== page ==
1. The characteristic of being impenetrable; invulnerability.
    • 1651, uncredited translator, Naturall Philosophie Reformed by Divine Light, or, A Synopsis of Physicks by John Amos Comenius, London: Thomas Pierrepont, Chapter 4, “Of the tangible quality,”
      Humidity (or humour) is the liquidnesse of the parts of the body, and aptnesse to be penetrated by one another; siccity on the contrary is a consistency, and an impenetrability of the parts of the body.
    • 1904, Joseph Conrad, Nostromo, Part 2, Chapter Five,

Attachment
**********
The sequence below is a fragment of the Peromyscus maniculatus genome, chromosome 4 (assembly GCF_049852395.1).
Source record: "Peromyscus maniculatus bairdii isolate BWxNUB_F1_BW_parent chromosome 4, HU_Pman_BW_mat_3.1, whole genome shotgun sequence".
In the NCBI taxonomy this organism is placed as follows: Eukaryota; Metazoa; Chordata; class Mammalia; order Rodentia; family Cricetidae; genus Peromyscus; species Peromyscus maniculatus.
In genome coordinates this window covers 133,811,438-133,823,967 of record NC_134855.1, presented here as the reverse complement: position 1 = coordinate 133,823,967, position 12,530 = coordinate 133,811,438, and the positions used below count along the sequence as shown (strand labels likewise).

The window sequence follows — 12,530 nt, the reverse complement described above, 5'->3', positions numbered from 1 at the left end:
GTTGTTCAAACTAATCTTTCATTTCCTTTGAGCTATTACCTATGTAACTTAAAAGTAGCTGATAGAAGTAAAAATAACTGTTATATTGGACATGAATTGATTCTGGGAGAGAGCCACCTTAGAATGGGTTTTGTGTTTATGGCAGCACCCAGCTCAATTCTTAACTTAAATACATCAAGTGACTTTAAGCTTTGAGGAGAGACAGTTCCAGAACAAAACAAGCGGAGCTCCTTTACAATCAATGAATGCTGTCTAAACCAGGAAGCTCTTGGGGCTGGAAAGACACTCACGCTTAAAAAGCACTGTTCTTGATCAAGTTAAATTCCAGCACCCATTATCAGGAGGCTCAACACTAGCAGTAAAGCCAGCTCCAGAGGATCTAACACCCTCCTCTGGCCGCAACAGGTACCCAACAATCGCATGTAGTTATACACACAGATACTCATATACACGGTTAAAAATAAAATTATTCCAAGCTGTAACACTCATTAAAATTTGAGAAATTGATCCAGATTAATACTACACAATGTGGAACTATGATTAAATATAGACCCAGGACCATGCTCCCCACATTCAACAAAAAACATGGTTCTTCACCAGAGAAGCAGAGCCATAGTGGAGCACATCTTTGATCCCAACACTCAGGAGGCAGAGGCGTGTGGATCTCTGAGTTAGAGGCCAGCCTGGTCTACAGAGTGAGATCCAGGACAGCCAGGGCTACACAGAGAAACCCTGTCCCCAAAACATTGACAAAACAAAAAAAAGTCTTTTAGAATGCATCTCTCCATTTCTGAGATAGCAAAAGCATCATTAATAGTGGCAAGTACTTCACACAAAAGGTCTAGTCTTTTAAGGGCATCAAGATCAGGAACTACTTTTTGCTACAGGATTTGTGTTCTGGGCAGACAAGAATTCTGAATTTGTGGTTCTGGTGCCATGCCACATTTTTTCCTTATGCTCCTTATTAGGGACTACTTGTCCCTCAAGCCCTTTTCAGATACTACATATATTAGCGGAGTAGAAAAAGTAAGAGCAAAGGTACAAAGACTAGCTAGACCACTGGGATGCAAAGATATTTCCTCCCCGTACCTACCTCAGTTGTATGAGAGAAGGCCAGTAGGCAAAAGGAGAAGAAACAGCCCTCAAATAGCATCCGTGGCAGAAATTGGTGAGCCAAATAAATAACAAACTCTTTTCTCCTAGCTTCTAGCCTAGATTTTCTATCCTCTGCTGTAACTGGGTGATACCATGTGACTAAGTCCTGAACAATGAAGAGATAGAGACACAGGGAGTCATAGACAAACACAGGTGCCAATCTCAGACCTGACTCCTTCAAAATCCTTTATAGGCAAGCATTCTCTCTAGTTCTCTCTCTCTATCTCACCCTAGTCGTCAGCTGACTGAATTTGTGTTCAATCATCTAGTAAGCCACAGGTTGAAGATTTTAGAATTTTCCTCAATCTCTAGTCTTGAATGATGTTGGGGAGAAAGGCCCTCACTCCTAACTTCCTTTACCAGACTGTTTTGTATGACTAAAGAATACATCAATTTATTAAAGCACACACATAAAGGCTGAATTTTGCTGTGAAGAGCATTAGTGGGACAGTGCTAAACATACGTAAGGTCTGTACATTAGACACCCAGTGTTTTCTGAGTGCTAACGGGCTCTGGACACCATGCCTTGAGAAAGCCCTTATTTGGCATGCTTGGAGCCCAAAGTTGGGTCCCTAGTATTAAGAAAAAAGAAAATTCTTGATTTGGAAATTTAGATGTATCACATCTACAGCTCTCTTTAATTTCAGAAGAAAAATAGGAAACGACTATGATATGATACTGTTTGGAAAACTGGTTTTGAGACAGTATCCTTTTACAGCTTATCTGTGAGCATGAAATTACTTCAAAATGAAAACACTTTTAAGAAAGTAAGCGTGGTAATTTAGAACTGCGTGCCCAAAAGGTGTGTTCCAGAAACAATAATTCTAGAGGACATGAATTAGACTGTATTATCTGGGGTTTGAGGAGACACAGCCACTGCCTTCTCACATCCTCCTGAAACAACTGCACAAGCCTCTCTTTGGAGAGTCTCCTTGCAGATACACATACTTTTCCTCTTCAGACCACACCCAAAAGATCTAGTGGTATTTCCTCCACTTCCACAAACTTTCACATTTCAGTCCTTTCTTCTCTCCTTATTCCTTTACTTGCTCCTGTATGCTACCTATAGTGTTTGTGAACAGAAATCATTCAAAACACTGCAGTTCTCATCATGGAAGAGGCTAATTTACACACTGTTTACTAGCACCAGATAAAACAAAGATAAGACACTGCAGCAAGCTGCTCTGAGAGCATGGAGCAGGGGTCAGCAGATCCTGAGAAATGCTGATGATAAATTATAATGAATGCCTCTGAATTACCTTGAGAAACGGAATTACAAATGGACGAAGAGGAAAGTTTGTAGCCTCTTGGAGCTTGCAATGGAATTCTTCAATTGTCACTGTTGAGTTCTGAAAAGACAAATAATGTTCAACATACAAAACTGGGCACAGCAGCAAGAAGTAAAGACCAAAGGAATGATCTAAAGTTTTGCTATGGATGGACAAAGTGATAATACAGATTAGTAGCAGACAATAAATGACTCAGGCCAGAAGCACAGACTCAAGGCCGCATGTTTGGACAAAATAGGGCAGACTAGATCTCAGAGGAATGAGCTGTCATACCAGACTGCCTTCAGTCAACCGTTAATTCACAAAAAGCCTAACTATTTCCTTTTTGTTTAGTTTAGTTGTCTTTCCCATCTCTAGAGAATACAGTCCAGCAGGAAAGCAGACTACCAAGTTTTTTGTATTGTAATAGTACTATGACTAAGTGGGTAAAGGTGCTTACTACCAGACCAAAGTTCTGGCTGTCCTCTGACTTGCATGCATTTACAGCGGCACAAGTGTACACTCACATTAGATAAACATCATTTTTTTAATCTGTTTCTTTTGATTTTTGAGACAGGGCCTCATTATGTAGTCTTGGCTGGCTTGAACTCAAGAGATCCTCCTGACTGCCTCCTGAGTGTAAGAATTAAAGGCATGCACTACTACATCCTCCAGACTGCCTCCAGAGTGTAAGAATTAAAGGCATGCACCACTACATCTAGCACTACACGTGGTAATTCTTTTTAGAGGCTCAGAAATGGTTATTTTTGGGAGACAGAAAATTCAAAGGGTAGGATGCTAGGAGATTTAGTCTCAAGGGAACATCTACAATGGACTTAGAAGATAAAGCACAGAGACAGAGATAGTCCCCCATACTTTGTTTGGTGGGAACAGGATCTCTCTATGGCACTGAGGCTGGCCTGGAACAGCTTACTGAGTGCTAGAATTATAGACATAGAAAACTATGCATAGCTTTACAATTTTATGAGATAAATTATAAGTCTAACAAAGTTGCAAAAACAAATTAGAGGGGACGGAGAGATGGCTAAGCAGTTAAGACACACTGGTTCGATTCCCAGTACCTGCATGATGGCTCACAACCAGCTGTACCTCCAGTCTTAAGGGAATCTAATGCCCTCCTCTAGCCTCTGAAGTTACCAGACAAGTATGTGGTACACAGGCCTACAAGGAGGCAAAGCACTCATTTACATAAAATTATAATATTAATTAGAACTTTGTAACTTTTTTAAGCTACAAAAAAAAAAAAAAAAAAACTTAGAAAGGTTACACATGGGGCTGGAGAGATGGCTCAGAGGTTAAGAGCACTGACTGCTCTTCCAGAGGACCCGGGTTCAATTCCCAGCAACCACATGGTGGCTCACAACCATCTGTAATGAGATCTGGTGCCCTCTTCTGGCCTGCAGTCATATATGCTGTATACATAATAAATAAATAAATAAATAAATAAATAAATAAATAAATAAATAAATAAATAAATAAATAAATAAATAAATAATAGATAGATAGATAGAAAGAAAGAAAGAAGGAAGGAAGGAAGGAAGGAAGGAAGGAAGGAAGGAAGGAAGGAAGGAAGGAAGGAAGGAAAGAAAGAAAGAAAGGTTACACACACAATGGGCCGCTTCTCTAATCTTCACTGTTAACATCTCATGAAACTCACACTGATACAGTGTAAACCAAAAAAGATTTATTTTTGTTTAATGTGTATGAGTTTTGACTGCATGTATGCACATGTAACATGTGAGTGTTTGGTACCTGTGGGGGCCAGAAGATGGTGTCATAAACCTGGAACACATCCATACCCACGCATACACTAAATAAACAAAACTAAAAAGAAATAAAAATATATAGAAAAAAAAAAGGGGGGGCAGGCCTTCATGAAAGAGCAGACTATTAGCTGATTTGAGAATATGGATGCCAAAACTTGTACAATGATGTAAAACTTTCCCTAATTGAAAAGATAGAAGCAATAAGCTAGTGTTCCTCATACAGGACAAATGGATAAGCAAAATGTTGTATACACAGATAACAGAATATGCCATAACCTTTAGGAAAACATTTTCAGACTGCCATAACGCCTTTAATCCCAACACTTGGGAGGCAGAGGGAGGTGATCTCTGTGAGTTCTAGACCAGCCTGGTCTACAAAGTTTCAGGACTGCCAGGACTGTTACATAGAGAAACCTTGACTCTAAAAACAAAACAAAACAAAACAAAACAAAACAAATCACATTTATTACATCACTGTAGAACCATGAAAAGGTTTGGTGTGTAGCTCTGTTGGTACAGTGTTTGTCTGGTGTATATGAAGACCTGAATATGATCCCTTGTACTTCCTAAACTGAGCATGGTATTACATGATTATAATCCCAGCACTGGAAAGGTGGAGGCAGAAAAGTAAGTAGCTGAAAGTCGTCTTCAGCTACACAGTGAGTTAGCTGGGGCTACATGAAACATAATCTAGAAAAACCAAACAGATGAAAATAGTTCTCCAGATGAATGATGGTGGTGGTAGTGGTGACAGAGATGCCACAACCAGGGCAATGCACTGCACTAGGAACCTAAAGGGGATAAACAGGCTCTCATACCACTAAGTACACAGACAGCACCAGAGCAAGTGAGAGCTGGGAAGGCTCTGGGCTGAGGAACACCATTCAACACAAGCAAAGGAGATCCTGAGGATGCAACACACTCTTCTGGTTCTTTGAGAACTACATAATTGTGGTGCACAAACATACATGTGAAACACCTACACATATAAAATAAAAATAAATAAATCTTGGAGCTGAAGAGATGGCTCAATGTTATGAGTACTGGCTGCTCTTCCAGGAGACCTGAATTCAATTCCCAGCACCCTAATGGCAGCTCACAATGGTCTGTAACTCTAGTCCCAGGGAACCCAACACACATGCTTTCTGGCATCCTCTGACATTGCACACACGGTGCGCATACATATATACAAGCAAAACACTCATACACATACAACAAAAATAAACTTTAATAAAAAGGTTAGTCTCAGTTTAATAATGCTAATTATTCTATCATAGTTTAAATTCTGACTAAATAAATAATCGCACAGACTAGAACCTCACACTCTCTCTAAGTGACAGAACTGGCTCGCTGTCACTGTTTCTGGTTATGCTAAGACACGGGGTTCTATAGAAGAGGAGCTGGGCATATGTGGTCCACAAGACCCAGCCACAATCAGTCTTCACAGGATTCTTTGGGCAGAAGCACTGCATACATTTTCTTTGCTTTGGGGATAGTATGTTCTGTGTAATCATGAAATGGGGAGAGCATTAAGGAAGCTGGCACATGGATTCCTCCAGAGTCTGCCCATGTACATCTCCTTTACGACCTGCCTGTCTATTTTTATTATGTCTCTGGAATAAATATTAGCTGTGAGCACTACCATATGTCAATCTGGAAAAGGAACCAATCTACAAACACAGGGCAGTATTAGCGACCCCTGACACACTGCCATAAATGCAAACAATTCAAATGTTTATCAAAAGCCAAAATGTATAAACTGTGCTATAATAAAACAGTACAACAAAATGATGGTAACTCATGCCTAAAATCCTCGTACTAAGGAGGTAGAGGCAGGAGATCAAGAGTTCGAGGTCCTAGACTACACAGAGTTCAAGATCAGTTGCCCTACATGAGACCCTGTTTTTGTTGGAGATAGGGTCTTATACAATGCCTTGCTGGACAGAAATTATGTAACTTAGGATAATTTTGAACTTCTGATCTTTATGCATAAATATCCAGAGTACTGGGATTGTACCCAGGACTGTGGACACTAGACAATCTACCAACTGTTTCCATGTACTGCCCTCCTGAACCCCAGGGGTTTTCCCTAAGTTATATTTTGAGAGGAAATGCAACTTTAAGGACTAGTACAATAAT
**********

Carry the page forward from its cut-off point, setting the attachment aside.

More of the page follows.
What does Don Carlos Gould think of that? But, of course, with his English impenetrability, nobody can tell what he thinks.
    • 1924, Ford Madox Ford, Some Do Not ..., Part I, Chapter 7, in Parade’s End, New York: Knopf, 1950, p. 137,
      He watched intently the place where she must appear; it would give him pointers about the impenetrability of mist to the eye.
    • 2007, J. K. Rowling, Harry Potter and the Deathly Hallows, New York: Scholastic, Chapter 13, p. 247,
      As he passed gleaming wooden door after gleaming wooden door, each bearing a small plaque with the owner’s name and occupation upon it, the might of the Ministry, its complexity, its impenetrability, seemed to force itself upon him so that the plan he had been carefully concocting with Ron and Hermione over the past four weeks seemed laughably childish.
  • Spanish: impenetrabilidad

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